Wreaths Across America is humbled by and grateful for our volunteer force across this great nation. No other organization in this country can claim the amount of diverse, dedicated, and compassionate people who are committed to paying tribute to the courage and sacrifice of our nation's military and their families.

As we experience unprecedented growth, Wreaths Across America recognizes the need to better communicate with our volunteers and provide them with the tools and resources necessary to accomplish the mission to remember our fallen, honor those who serve and their families and teach younger generations the value of freedom.

We are celebrating the successful completion of our very first S.W.A.T. (Special Wreaths Advisory Team) Training at our headquarters in Maine which provided an invaluable opportunity for the Wreaths Across America staff to meet with and learn from location and fundraising group leaders from across the country. Together, the group examined strengths and weaknesses of the organization while gaining invaluable insight into what motivates one another to support the mission with such passion.

The first S.W.A.T. Team training brought together: Carol Davis from Fort Jackson National Cemetery in South Carolina; Beth Sattizahn from Fort Indiantown Gap National Cemetery in Pennsylvania; Randy Lewer from Florida National Cemetery; Debbie Bennet from Abraham Lincoln National Cemetery in Illinois; Ellen Fuller from Texas State Cemetery; Judy Carlile from Fort Sam Houston National Cemetery in Texas; Gaylene Ramos from San Joaquin Valley National Cemetery in California and Tamara Earp with the Idaho State Veterans Cemetery.

The group discussed a variety of communications channels, fundraising strategies, nonprofit finance and regulations management, community awareness and education. They also shared a lot of laughs and tears typical of the Wreaths Across America experience.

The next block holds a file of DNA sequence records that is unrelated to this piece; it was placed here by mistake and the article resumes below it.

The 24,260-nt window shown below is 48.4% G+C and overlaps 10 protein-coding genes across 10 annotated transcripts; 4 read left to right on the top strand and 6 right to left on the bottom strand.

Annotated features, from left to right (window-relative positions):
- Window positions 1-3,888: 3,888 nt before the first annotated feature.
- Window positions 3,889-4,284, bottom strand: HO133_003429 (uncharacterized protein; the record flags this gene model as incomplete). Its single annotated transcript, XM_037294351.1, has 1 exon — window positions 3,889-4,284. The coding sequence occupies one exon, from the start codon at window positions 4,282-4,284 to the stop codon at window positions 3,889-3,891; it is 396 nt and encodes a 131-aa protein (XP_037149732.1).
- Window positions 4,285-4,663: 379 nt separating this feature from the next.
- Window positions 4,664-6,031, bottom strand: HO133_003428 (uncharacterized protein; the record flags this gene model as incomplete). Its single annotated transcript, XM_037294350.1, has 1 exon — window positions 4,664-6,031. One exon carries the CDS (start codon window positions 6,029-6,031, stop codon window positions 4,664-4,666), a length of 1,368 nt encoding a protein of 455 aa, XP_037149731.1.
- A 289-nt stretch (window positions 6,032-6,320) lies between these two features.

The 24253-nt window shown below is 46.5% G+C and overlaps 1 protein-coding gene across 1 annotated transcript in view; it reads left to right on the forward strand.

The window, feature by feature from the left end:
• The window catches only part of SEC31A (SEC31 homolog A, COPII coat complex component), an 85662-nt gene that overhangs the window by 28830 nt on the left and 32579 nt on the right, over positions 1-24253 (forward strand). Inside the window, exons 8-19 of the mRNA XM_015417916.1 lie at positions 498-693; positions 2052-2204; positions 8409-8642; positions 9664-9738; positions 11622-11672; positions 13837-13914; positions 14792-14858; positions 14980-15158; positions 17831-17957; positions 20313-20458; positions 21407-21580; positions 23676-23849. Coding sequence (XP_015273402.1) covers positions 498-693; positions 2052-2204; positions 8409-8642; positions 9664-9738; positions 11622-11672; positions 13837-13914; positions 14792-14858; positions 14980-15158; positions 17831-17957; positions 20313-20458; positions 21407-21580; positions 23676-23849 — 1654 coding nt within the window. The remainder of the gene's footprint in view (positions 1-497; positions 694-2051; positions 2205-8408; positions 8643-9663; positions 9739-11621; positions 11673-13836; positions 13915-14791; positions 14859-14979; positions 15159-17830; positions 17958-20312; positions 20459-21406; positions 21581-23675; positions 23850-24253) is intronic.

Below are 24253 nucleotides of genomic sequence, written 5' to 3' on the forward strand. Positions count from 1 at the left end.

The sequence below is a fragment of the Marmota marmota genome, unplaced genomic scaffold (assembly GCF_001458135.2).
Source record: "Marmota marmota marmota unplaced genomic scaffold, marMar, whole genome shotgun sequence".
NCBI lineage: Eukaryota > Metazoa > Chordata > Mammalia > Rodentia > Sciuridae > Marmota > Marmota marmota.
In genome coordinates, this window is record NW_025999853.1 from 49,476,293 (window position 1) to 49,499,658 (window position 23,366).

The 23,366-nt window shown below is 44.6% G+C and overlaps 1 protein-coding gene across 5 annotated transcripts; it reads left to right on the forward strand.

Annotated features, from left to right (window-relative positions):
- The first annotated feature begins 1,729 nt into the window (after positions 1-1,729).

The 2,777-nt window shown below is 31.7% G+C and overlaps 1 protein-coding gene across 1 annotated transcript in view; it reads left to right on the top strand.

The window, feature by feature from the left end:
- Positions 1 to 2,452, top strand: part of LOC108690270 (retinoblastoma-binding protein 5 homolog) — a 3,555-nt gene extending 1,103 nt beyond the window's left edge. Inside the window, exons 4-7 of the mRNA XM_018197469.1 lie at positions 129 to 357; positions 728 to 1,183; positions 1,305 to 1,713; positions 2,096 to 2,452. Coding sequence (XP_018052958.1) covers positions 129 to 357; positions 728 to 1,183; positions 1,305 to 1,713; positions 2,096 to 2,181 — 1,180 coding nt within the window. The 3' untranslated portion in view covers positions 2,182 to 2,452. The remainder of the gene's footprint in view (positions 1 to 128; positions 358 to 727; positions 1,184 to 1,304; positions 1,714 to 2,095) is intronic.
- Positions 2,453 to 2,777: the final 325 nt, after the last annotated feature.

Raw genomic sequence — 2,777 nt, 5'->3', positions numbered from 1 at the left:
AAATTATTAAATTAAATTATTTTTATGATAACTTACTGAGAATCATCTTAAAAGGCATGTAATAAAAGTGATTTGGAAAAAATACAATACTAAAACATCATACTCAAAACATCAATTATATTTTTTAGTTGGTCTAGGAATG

During the three-day training, volunteers visited the tip land to see the balsam fir tipping process, make a wreath with Wreaths Across America's founder Morrill Worcester, and tag remembrance trees. Judy Carlile has been to Maine previously to select a remembrance tree and hang her husband's replica dog tags from its branches. She describes the meaning of her visit to Jim's tree.

"To know that your loved one's dog tags are hanging on a tree and that tree continues to grow year after year is amazing. It's a living legacy to that person to know that when it's that trees turn to be tipped for the making of a veterans' wreath, his memory continues not just in death. It took my heart away to be able to visit Jim's tree and see it flourishing."

"Our volunteers play such a huge role in our mission, and they're the boots on the ground teaching our children about character," shared Karen Worcester, Wreaths Across America's Executive Director. "There's a generation of kids in America who need to learn why this country is the best one out there and why it's worth the fight. We want our volunteers to be energized and truly understand what's behind Wreaths Across America so they can answer the questions in their communities to get people involved."

The goal of the S.W.A.T. training is to create a core "support group" for location and fundraising volunteers with more experienced leaders joining the ranks every year. With over 1,400 participating locations and more being added Wreaths Across America plans to host regional volunteer training and information sessions where volunteers and staff can collaborate on creative ideas and solutions.

All participants gathered for the first S.W.A.T. training agreed that Wreaths Across America is not about the wreath and one-day event as much as it is about the ceremonies remembering and honoring veterans and their families and teaching younger generations about respect and gratitude.

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